Australia relies on the Great Barrier Reef for about 70,000 jobs and
billions of dollars annually in tourism revenue, and it is not yet clear
how that economy will be affected by the reef’s deterioration. Even in
hard-hit areas, large patches of the Great Barrier Reef survived, and
guides will most likely take tourists there, avoiding the dead zones.
The global reef crisis does not necessarily mean extinction for coral
species. The corals may save themselves, as many other creatures are
attempting to do, by moving toward the poles as the Earth warms,
establishing new reefs in cooler water.
But the changes humans are causing are so rapid, by geological
standards, that it is not entirely clear that coral species will be able
to keep up. And even if the corals do survive, that does not mean
individual reefs will continue to thrive where they do now.
Coral reefs are sensitive systems, built by unusual animals. The corals
themselves are tiny polyps that act like farmers, capturing colorful
single-celled plants called algae that convert sunlight into food. The
coral polyps form colonies and build a limestone scaffolding on which to
live — a reef.
But when the water near a reef gets too hot, the algae begin producing
toxins, and the corals expel them in self-defense, turning ghostly
white. If water temperatures drop soon enough, the corals can grow new
algae and survive, but if not, they may succumb to starvation or disease.
Even when the corals die, some reefs eventually recover. If water
temperatures stay moderate, the damaged sections of the Great Barrier
Reef may be covered with corals again in as few as 10 or 15 years.
But the temperature of the ocean is now high enough that global mass
bleaching events seem to be growing more frequent. If they become
routine, many of the world’s hard-hit coral reefs may never be able to
Within a decade, certain kinds of branching and plate coral could be
extinct, reef scientists say, along with a variety of small fish that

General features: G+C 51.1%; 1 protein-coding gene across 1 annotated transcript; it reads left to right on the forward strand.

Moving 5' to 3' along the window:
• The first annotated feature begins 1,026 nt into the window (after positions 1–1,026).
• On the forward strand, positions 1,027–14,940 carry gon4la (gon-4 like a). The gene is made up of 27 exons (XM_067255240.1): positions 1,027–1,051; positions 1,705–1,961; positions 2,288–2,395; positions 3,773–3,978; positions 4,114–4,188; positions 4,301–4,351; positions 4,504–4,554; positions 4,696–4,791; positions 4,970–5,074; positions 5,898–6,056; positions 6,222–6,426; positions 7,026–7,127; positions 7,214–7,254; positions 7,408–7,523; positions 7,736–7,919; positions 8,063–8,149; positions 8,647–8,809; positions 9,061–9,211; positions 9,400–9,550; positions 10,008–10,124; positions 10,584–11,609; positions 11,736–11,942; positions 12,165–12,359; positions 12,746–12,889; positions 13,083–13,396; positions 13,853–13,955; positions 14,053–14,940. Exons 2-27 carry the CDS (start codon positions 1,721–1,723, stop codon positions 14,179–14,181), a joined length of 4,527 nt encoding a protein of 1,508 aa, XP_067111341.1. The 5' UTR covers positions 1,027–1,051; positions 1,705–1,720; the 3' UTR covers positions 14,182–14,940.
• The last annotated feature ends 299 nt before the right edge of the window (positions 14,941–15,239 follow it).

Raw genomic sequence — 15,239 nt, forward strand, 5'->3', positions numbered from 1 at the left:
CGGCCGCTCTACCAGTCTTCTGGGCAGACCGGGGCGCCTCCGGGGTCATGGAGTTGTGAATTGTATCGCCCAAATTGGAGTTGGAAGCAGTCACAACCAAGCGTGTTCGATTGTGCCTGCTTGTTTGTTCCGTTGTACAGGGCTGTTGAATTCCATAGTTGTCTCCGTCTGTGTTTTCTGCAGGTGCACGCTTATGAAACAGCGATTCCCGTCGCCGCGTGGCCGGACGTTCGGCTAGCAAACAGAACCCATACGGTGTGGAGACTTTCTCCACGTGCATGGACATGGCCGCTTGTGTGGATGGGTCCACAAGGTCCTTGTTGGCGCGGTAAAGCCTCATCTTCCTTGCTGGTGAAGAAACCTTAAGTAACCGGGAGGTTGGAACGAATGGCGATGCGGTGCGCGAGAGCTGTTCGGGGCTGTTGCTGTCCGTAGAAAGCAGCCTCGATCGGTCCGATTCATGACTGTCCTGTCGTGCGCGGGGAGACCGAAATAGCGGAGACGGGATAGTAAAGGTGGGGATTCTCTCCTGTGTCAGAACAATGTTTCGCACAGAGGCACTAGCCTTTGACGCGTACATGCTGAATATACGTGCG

rely on them for protection from predators.
“I don’t think the Great Barrier Reef will ever again be as great as it
used to be — at least not in our lifetimes,” said C. Mark Eakin, a reef
expert with the National Oceanic and Atmospheric Administration, in
Silver Spring, Md.
Dr. Eakin was an author of the new paper and heads a program called
Coral Reef Watch, producing predictive maps to warn when coral bleaching
is imminent. Even though last year’s El Niño has ended, water
temperatures are high enough that his maps are showing continued hot
water across millions of square miles of the ocean.
Kim M. Cobb, a climate scientist at the Georgia Institute of Technology
who was not involved in the writing of the new paper, described it and
the more recent findings as accurate, and depressing. She said she saw
extensive coral devastation last year off Kiritimati Island, part of the
Republic of Kiribati several thousand miles from Australia and a place
she visits regularly in her research.
With the international effort to fight climate change at risk of losing
momentum, “ocean temperatures continue to march upward,” Dr. Cobb said.
“The idea that we’re going to have 20 or 30 years before we reach the
next bleaching and mortality event for the corals is basically a fantasy.”
Damien Cave reported from Sydney, and Justin Gillis reported from New York.